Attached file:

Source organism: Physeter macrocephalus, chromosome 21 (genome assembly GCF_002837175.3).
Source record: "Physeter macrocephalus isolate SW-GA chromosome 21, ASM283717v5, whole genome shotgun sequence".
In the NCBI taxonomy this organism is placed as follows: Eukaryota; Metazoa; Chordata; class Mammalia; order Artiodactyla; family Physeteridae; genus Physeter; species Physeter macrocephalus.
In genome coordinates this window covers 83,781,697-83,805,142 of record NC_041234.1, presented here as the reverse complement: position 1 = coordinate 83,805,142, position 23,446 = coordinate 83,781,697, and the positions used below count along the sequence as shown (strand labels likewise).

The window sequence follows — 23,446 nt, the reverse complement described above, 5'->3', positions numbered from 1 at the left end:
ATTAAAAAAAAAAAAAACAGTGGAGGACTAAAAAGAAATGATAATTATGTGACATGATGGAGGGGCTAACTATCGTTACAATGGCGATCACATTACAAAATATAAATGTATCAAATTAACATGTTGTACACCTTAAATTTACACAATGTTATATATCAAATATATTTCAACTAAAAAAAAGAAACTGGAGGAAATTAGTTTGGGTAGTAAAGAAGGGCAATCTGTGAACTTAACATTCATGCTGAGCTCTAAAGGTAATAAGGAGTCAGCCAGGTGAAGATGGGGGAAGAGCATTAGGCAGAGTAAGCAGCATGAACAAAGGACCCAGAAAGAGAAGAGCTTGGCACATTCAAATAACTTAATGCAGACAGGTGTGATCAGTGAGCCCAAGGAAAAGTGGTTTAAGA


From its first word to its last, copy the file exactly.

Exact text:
Source organism: Physeter macrocephalus, chromosome 21 (genome assembly GCF_002837175.3).
Source record: "Physeter macrocephalus isolate SW-GA chromosome 21, ASM283717v5, whole genome shotgun sequence".
In the NCBI taxonomy this organism is placed as follows: Eukaryota; Metazoa; Chordata; class Mammalia; order Artiodactyla; family Physeteridae; genus Physeter; species Physeter macrocephalus.
In genome coordinates this window covers 83,781,697-83,805,142 of record NC_041234.1, presented here as the reverse complement: position 1 = coordinate 83,805,142, position 23,446 = coordinate 83,781,697, and the positions used below count along the sequence as shown (strand labels likewise).

The window sequence follows — 23,446 nt, the reverse complement described above, 5'->3', positions numbered from 1 at the left end:
ATTAAAAAAAAAAAAAACAGTGGAGGACTAAAAAGAAATGATAATTATGTGACATGATGGAGGGGCTAACTATCGTTACAATGGCGATCACATTACAAAATATAAATGTATCAAATTAACATGTTGTACACCTTAAATTTACACAATGTTATATATCAAATATATTTCAACTAAAAAAAAGAAACTGGAGGAAATTAGTTTGGGTAGTAAAGAAGGGCAATCTGTGAACTTAACATTCATGCTGAGCTCTAAAGGTAATAAGGAGTCAGCCAGGTGAAGATGGGGGAAGAGCATTAGGCAGAGTAAGCAGCATGAACAAAGGACCCAGAAAGAGAAGAGCTTGGCACATTCAAATAACTTAATGCAGACAGGTGTGATCAGTGAGCCCAAGGAAAAGTGGTTTAAGA